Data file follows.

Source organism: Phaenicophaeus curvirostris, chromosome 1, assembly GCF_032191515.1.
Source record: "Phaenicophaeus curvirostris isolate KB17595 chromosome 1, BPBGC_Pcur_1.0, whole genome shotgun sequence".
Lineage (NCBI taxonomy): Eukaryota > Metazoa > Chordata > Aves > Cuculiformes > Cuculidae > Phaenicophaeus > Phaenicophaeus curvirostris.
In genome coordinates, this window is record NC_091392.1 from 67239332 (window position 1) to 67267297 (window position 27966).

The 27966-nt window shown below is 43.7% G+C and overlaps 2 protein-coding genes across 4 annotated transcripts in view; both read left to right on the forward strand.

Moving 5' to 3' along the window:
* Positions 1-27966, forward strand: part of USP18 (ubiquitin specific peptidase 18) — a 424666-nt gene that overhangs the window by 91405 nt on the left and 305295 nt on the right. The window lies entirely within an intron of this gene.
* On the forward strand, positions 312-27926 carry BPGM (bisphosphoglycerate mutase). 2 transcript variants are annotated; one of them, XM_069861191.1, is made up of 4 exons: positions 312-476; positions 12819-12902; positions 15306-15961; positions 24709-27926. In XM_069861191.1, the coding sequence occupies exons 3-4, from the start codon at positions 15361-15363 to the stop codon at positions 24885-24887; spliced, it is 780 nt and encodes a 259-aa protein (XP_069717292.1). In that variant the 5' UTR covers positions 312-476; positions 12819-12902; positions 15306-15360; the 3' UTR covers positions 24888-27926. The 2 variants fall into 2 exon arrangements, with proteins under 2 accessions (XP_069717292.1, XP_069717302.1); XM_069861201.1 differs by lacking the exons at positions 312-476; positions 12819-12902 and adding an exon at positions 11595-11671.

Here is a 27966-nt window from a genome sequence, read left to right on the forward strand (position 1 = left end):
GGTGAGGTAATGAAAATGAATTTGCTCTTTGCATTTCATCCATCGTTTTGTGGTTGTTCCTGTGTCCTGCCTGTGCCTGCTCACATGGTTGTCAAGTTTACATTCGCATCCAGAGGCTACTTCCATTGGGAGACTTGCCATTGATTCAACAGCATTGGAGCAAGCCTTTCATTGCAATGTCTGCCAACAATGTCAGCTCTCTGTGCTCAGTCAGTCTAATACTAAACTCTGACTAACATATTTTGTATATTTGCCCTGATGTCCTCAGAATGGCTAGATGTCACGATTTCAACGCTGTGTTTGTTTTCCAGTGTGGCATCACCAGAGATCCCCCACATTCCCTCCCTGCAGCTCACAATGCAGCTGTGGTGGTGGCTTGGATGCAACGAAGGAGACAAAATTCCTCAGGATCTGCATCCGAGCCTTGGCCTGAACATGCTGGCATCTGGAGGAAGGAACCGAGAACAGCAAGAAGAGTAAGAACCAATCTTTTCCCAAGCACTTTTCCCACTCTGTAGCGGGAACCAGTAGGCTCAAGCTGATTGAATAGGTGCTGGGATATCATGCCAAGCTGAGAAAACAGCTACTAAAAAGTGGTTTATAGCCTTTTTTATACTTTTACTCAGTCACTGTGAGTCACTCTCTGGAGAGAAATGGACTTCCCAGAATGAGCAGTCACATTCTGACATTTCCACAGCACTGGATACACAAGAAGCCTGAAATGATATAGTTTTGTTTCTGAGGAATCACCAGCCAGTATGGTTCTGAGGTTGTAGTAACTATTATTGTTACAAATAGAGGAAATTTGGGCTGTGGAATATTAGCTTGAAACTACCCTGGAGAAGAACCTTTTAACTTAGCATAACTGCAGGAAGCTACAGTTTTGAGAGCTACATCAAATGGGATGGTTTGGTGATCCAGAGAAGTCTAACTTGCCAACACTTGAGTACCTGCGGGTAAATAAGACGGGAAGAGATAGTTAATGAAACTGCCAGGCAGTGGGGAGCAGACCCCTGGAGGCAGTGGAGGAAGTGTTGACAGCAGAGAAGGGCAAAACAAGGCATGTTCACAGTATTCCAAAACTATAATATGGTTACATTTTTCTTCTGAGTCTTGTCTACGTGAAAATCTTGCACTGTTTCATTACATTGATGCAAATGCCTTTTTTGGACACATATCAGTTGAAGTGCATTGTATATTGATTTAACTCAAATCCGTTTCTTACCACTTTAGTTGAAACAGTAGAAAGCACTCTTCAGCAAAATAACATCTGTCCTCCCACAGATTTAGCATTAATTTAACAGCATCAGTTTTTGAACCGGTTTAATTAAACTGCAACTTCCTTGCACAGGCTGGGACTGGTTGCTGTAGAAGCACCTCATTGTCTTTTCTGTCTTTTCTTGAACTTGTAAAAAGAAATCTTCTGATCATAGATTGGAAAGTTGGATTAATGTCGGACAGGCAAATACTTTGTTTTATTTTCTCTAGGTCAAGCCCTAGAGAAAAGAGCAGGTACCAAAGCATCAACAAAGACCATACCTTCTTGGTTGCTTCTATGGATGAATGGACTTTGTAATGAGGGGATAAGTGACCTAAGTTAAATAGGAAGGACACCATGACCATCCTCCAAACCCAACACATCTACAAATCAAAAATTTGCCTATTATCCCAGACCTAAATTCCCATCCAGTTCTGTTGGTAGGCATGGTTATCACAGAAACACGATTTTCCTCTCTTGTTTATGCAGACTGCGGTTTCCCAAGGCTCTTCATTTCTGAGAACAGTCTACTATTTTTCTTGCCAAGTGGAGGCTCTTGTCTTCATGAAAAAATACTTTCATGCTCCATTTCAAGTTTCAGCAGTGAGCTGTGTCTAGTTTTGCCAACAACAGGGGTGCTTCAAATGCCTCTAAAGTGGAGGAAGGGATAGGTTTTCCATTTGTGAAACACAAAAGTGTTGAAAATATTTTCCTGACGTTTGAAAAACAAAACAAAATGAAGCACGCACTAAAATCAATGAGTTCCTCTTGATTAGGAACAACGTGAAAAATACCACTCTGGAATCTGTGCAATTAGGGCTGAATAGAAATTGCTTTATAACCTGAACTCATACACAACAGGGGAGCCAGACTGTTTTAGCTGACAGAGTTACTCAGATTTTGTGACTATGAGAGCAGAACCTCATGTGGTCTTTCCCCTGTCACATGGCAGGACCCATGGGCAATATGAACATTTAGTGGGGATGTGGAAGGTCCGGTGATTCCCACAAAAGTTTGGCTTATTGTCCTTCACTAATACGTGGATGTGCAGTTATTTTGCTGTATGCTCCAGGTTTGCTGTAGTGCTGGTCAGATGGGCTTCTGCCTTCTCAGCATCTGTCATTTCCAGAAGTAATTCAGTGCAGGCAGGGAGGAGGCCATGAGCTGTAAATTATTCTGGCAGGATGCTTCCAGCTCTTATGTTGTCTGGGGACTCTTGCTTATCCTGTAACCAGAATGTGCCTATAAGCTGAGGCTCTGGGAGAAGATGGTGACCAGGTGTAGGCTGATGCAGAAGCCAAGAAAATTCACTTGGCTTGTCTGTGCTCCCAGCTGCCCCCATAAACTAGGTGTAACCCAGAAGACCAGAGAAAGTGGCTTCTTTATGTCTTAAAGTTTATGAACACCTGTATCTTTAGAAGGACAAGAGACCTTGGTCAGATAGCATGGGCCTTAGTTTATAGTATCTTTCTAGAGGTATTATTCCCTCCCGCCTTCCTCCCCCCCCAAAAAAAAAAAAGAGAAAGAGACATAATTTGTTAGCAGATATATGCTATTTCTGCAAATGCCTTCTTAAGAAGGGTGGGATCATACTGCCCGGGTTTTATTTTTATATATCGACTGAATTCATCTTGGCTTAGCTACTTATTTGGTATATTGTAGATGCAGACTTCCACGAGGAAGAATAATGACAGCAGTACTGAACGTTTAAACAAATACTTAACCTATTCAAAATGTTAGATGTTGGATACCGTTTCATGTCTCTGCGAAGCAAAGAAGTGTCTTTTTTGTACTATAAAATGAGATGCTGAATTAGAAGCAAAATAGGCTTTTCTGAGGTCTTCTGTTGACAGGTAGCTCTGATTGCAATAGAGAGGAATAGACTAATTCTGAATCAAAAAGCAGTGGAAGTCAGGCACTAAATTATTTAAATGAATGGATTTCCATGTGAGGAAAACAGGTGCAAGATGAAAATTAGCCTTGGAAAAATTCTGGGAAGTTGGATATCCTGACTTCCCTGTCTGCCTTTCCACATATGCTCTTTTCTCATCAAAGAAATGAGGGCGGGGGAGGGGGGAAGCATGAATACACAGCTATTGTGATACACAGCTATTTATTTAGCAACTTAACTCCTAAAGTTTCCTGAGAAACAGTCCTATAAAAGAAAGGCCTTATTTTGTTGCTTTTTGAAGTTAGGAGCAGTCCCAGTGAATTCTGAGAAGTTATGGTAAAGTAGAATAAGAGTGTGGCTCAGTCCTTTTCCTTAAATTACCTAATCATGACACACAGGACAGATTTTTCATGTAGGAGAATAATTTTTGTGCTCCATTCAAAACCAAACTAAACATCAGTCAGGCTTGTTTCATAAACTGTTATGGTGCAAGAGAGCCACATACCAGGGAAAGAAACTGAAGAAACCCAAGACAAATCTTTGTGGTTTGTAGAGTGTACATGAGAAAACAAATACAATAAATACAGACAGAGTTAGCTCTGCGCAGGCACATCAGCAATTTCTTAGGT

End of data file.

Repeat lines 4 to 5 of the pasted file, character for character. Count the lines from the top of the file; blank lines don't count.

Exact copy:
In genome coordinates, this window is record NC_091392.1 from 67239332 (window position 1) to 67267297 (window position 27966).

The 27966-nt window shown below is 43.7% G+C and overlaps 2 protein-coding genes across 4 annotated transcripts in view; both read left to right on the forward strand.